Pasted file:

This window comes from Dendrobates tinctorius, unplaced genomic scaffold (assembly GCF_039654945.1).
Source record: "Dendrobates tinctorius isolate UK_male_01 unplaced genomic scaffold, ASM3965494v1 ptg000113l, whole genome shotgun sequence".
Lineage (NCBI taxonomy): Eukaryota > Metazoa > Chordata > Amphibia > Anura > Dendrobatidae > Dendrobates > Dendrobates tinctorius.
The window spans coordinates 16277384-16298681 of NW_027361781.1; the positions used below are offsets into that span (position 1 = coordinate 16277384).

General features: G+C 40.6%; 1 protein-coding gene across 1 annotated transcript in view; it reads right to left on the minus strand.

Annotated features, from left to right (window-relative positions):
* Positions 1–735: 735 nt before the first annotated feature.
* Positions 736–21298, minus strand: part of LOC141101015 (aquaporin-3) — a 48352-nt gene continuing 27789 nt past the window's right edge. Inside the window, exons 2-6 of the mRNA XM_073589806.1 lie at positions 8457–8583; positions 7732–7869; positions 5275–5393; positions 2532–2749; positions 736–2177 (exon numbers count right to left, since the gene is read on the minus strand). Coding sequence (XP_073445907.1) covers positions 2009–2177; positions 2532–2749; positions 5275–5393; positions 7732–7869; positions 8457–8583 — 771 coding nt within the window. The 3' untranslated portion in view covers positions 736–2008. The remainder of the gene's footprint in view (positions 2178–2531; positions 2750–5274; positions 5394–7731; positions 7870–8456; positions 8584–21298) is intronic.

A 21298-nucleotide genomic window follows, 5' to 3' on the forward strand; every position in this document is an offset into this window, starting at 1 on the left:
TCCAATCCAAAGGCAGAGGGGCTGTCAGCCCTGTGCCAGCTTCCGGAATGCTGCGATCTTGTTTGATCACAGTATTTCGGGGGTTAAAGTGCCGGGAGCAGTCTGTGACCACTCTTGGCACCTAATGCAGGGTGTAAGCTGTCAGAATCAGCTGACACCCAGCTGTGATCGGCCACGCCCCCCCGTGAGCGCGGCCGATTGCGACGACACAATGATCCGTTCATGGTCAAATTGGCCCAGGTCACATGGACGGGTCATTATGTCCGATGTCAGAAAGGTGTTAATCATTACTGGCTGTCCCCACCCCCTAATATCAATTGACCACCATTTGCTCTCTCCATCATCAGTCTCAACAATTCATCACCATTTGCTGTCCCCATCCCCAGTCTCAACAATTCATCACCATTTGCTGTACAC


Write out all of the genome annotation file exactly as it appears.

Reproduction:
This window comes from Dendrobates tinctorius, unplaced genomic scaffold (assembly GCF_039654945.1).
Source record: "Dendrobates tinctorius isolate UK_male_01 unplaced genomic scaffold, ASM3965494v1 ptg000113l, whole genome shotgun sequence".
Lineage (NCBI taxonomy): Eukaryota > Metazoa > Chordata > Amphibia > Anura > Dendrobatidae > Dendrobates > Dendrobates tinctorius.
The window spans coordinates 16277384-16298681 of NW_027361781.1; the positions used below are offsets into that span (position 1 = coordinate 16277384).

General features: G+C 40.6%; 1 protein-coding gene across 1 annotated transcript in view; it reads right to left on the minus strand.

Annotated features, from left to right (window-relative positions):
* Positions 1–735: 735 nt before the first annotated feature.
* Positions 736–21298, minus strand: part of LOC141101015 (aquaporin-3) — a 48352-nt gene continuing 27789 nt past the window's right edge. Inside the window, exons 2-6 of the mRNA XM_073589806.1 lie at positions 8457–8583; positions 7732–7869; positions 5275–5393; positions 2532–2749; positions 736–2177 (exon numbers count right to left, since the gene is read on the minus strand). Coding sequence (XP_073445907.1) covers positions 2009–2177; positions 2532–2749; positions 5275–5393; positions 7732–7869; positions 8457–8583 — 771 coding nt within the window. The 3' untranslated portion in view covers positions 736–2008. The remainder of the gene's footprint in view (positions 2178–2531; positions 2750–5274; positions 5394–7731; positions 7870–8456; positions 8584–21298) is intronic.

A 21298-nucleotide genomic window follows, 5' to 3' on the forward strand; every position in this document is an offset into this window, starting at 1 on the left:
TCCAATCCAAAGGCAGAGGGGCTGTCAGCCCTGTGCCAGCTTCCGGAATGCTGCGATCTTGTTTGATCACAGTATTTCGGGGGTTAAAGTGCCGGGAGCAGTCTGTGACCACTCTTGGCACCTAATGCAGGGTGTAAGCTGTCAGAATCAGCTGACACCCAGCTGTGATCGGCCACGCCCCCCCGTGAGCGCGGCCGATTGCGACGACACAATGATCCGTTCATGGTCAAATTGGCCCAGGTCACATGGACGGGTCATTATGTCCGATGTCAGAAAGGTGTTAATCATTACTGGCTGTCCCCACCCCCTAATATCAATTGACCACCATTTGCTCTCTCCATCATCAGTCTCAACAATTCATCACCATTTGCTGTCCCCATCCCCAGTCTCAACAATTCATCACCATTTGCTGTACAC